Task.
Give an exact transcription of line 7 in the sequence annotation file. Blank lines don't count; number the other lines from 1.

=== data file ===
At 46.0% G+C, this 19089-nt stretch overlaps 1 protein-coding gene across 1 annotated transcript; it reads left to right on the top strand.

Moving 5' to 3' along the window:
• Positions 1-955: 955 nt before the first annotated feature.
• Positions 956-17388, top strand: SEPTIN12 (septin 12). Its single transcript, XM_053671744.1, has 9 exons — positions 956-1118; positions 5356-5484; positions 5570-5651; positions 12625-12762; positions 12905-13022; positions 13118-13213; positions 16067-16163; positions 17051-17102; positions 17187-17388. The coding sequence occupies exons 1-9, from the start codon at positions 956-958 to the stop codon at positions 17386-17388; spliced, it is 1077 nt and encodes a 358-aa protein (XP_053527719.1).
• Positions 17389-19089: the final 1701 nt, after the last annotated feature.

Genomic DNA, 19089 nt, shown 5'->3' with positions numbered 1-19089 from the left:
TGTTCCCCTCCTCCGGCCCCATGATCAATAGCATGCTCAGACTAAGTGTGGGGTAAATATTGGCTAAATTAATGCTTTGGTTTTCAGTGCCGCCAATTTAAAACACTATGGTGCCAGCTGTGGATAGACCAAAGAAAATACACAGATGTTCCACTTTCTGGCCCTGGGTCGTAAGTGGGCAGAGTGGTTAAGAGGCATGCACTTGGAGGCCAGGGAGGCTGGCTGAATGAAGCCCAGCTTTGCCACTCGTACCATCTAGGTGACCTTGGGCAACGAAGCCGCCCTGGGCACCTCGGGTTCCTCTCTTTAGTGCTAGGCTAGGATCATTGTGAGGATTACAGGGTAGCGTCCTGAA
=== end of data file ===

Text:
TGTTCCCCTCCTCCGGCCCCATGATCAATAGCATGCTCAGACTAAGTGTGGGGTAAATATTGGCTAAATTAATGCTTTGGTTTTCAGTGCCGCCAATTTAAAACACTATGGTGCCAGCTGTGGATAGACCAAAGAAAATACACAGATGTTCCACTTTCTGGCCCTGGGTCGTAAGTGGGCAGAGTGGTTAAGAGGCATGCACTTGGAGGCCAGGGAGGCTGGCTGAATGAAGCCCAGCTTTGCCACTCGTACCATCTAGGTGACCTTGGGCAACGAAGCCGCCCTGGGCACCTCGGGTTCCTCTCTTTAGTGCTAGGCTAGGATCATTGTGAGGATTACAGGGTAGCGTCCTGAA